450 years of Amazon research reviewed
Rhett A. Butler, mongabay.com
July 2, 2007
Writing in the February 2007 issue of the journal Conservation Biology, a team of researchers led by Dr. Nigel Pitman of the Center for Tropical Conservation at Duke University reviewed 80,000 pages of documents written between 1553 to 2004 on the biology and conservation of the department of Madre de Dios, Peru, in southwestern Amazonia. They found that 93% of documents were written after 1970 and that the publication rate has increased from fewer than 10 texts per year to nearly 3 texts per week in 2004. While this is a good development for conservation, half the texts are written in English in academic journals and thus largely inaccessible in Peru. The other half of articles, written in Spanish but published in scientific journals, are also mostly inaccessible to Peruvian researchers.
The authors say that the development of a virtual library for research on the Amazon would be an ideal step towards improving the availability of scientific information on one of the world's most important ecosystems. They suggest starting with a basin-wide bibliography of research--an effort that would probably cost less than $100,000. The authors advocate digitization of all texts as well as creation of popular summaries for academic documents. They say more documents should be translated into Spanish, English, and Portuguese and that researchers should encourage "a culture of reading and writing in the tropical scientific community." Pitman and colleagues conclude by calling for more support for research centers and "prolific authors."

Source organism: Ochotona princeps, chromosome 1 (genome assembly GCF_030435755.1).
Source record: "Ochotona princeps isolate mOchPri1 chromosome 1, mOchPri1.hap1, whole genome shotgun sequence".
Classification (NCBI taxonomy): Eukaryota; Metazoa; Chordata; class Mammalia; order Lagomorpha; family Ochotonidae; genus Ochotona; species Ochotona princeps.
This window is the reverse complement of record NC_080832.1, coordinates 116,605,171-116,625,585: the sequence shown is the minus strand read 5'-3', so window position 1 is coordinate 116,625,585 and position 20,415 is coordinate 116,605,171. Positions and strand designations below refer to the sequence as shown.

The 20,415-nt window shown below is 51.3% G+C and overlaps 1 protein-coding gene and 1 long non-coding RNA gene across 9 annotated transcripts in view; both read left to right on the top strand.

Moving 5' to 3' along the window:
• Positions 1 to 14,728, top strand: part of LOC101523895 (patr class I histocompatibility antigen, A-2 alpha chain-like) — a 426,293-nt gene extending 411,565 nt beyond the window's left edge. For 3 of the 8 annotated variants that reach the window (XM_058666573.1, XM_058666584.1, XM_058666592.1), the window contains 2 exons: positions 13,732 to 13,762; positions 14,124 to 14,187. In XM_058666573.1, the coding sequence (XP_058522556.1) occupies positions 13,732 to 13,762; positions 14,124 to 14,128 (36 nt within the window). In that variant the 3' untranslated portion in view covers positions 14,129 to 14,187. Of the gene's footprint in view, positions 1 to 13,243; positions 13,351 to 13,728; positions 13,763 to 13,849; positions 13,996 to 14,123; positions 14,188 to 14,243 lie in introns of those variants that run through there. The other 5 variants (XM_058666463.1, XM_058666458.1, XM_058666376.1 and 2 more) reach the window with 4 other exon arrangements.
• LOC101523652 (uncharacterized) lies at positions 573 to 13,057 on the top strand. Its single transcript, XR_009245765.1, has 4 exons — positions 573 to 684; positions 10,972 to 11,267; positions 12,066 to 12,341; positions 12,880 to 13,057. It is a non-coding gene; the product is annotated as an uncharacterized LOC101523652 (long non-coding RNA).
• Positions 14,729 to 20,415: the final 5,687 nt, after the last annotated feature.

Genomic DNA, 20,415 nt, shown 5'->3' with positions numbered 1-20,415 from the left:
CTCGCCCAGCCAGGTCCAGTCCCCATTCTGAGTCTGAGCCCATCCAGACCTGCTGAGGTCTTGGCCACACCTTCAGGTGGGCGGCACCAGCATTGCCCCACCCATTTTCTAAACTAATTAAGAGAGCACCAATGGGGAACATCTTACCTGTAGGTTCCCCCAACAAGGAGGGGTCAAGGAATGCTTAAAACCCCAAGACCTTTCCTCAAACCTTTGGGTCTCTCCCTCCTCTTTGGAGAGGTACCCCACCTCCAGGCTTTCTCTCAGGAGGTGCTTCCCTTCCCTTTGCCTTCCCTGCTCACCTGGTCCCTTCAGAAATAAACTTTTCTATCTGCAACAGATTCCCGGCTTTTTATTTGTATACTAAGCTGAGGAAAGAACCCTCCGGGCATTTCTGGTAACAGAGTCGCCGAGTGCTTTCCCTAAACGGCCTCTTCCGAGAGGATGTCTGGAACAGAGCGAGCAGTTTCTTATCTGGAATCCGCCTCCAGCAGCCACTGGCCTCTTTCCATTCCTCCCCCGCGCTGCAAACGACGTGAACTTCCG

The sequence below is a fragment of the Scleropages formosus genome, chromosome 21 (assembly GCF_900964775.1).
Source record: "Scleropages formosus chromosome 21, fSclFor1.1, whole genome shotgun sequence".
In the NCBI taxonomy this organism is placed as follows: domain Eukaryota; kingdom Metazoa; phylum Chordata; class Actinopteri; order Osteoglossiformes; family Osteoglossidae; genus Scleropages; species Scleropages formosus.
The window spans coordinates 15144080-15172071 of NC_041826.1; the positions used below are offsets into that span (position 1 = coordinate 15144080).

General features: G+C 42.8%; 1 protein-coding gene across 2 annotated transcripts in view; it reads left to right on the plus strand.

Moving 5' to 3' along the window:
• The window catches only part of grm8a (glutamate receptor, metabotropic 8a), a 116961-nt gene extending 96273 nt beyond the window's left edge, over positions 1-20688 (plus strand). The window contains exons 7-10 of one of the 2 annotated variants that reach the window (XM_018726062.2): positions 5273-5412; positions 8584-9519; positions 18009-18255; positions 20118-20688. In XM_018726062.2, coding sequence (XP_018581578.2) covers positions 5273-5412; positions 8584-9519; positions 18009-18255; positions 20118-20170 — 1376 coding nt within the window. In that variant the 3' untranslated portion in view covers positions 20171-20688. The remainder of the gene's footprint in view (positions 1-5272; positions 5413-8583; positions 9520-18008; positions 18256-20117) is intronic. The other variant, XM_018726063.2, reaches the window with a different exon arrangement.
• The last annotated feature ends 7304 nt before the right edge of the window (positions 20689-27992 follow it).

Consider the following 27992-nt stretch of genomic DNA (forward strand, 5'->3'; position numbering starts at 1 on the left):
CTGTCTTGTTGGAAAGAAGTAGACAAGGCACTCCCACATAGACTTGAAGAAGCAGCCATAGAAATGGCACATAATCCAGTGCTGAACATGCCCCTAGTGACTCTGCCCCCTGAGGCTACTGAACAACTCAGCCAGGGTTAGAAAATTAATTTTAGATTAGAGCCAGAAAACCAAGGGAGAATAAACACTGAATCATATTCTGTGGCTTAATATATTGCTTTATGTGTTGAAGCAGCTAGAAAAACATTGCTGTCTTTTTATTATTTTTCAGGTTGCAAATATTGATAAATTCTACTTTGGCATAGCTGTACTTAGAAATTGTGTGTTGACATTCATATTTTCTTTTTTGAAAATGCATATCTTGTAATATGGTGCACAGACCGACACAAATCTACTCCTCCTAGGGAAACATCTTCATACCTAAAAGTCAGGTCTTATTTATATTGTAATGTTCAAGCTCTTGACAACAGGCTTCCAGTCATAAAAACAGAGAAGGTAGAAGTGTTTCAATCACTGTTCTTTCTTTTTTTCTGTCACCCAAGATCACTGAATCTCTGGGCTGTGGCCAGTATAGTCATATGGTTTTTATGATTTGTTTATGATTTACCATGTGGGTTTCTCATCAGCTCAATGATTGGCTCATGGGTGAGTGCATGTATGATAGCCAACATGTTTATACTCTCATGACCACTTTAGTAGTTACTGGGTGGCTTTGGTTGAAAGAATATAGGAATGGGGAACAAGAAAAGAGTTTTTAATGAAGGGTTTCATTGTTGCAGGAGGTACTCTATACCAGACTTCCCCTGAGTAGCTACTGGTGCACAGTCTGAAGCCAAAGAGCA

"The world's undergoing a revolution in information, but it hasn't reached tropical forests yet," Pitman, who is also science director of the Amazon Conservation Association, told mongabay.com. "If you Google the name of the world's greatest tropical wilderness, nearly all the results point you to an online retailer in Seattle."
Nigel C. A. Pitman, Maria Del Carmen Loyola Azaldegui, Karina Salas, Gabriela T. Vigo, And David A. Lutz (2007). Written Accounts of an Amazonian Landscape Over the Last 450 Years. Conservation Biology Volume 21, No. 1, 253-262.